Control or freedom to listen?
Britain is beset by contradictory tendencies. Its parliament refuses to attend to the voices of the 17.4 million that, by a decent margin, voted for Brexit while a handful of remarkable organisations take the art of listening to new heights. The results?
At a macro level, GDP in the three months to November 2018 slowed from growth of 0.4% to 0.3%, with a further drop to growth of 0.2% in the three months to January 2019 (by way of comparison, American GDP grew by 3.1% in 2018). What is more, the GfK Consumer confidence reached a low of -13 in March 2019, 8 points lower than at the time of the Brexit vote with consumer fears over global trading prospects. Moreover, the CBI Business Optimism Indicator for the UK fell to -13 in the second quarter of 2019, from a high of nearly 20 following Brexit.
Best practice away from Parliament
While Britain’s Parliament remains deaf to the voice of the people and economic indeces continue to tumble, some remarkable organisations in Britain are scaling dizzying heights by turning away from the autocratic, self-important behaviours typical of so many Remainer MPs to something vastly more inclusive.
Sevenoaks School, judged top of Britain’s independent schools in both 2008 and 2018, achieved a remarkable grade average in its international Baccalaureate exams in 2018 of 39.5 out of a maximum point score of 45; significantly, the leadership style is highly inclusive with the Head, Dr Katy Ricks commenting that she ‘hates being told what to do’ and tries to remember that others may feel the same way. She appears to be true to her word since a colleague commented on how inclusive she is, with strong listening skills, a focus on encouraging autonomy and creating a shared vision, and factoring everyone’s views into her decisions even when she is in the minority.
This is a world away from the style of the Prime Minister who put her EU deal to the vote no fewer than three times.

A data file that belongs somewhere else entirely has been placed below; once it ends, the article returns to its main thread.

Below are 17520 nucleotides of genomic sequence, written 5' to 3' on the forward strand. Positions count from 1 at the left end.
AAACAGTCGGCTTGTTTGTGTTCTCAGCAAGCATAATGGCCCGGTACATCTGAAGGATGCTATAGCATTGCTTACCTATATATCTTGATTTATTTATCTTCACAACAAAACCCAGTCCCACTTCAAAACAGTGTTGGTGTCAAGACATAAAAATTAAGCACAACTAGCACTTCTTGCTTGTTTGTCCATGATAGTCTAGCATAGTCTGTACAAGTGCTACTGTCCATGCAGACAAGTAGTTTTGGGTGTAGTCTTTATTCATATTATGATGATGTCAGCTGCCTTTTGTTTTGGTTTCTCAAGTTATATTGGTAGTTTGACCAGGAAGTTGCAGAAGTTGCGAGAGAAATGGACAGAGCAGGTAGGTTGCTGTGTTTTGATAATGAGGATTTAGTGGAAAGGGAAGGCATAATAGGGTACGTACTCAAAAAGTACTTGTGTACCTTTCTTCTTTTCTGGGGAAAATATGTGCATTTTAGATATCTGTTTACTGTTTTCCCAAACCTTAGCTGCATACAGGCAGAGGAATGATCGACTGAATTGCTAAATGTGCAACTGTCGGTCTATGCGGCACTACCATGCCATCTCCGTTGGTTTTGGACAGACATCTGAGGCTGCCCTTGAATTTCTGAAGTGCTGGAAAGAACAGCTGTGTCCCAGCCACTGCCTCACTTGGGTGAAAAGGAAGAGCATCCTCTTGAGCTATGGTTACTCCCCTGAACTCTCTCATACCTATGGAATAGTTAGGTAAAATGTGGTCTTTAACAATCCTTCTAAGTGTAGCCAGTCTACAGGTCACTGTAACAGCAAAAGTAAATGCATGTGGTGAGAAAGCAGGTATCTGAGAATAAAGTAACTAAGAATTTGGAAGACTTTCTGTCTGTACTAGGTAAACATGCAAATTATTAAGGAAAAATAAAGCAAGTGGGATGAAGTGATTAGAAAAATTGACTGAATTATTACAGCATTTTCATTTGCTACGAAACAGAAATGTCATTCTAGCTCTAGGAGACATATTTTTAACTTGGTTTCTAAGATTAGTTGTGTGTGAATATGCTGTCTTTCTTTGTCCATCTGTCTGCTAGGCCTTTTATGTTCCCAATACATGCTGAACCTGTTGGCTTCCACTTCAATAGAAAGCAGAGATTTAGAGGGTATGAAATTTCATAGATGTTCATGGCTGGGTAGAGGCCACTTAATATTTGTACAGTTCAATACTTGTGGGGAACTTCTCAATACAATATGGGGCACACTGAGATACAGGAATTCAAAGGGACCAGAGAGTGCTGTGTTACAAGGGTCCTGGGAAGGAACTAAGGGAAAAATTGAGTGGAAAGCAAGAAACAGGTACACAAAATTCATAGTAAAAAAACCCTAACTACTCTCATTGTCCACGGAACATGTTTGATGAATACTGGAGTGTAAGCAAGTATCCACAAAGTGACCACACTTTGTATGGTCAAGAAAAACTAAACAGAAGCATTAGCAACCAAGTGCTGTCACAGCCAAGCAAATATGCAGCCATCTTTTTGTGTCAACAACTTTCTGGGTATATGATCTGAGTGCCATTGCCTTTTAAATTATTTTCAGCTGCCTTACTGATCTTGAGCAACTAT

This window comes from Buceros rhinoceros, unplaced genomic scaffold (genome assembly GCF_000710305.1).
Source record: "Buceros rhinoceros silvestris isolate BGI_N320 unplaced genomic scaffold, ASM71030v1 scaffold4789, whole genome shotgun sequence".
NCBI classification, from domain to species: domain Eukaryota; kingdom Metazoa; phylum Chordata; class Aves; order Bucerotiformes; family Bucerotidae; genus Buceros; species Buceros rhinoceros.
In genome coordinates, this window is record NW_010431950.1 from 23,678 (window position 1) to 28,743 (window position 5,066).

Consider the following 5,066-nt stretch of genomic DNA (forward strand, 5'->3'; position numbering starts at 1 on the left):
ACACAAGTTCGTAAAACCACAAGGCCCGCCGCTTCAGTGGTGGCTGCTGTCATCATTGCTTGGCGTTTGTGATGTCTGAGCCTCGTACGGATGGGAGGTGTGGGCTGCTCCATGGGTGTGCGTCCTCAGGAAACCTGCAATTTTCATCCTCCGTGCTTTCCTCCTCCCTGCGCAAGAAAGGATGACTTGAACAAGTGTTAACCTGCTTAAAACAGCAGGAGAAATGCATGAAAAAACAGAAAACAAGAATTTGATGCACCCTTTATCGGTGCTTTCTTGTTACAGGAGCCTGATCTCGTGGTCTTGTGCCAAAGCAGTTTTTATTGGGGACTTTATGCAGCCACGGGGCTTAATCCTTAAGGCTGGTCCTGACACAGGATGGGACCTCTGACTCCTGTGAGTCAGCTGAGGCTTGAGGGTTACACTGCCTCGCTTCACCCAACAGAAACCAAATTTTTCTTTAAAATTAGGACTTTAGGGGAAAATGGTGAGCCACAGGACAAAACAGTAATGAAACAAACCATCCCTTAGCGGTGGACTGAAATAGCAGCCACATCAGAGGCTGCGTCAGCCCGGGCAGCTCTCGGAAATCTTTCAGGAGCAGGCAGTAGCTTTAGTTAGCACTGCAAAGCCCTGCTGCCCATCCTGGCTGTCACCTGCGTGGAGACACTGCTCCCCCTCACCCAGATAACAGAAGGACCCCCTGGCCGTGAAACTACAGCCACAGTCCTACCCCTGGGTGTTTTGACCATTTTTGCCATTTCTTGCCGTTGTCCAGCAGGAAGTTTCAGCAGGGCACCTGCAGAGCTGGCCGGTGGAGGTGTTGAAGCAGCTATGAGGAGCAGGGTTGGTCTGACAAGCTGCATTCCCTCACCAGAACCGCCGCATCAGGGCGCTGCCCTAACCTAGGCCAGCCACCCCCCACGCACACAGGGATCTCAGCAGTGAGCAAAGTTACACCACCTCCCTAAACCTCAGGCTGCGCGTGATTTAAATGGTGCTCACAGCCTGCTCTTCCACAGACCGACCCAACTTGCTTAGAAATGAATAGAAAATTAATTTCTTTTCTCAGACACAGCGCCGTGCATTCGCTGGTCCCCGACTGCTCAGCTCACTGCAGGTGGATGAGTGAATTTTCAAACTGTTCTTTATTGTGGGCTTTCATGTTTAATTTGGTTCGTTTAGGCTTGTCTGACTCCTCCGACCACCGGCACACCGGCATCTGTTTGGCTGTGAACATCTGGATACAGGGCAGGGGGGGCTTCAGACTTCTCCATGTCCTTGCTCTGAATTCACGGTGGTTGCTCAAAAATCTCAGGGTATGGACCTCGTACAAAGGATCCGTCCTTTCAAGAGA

Other shining lights include the giant recruitment firm, PageGroup and Royal Mail Sales where MDs share offices with staff, listening and building what they hear into new ways of working. The 40,000 employee Network Rail too where this listening and inclusive mindset can build bridges with customers and the SME property asset management firm, APAM, now part of a multi-billion pound operation just eight years from start-up. In terms of individuals who stand out as inclusive leaders, these include Alex Ferguson, the football legend who, in his 26 years as Manchester United Manager, achieved twice as many domestic and international trophies as the next-most-successful English football team manager. Also remarkable was Colin Marshall, under whose leadership the fortunes of British Airways were transformed in the 1990s, creating a workplace that led a former Customer Service Manager to speak of Marshall’s tenure as creating ‘the best working years of our lives’.
Aside from their British origins – an encouraging factor in discussions of Brexit – the uniting feature of these disparate organisations is Inclusive Leadership, the subject of a new book by myself exploring how this winning style of leadership is practised in business, education, sport, commercial aviation and the army. The book also explores the perils of sticking to traditional autocratic or ‘transactional’ leadership, a topic which takes us back to Parliament and beyond.
Why Parliament’s autocratic leadership spells disaster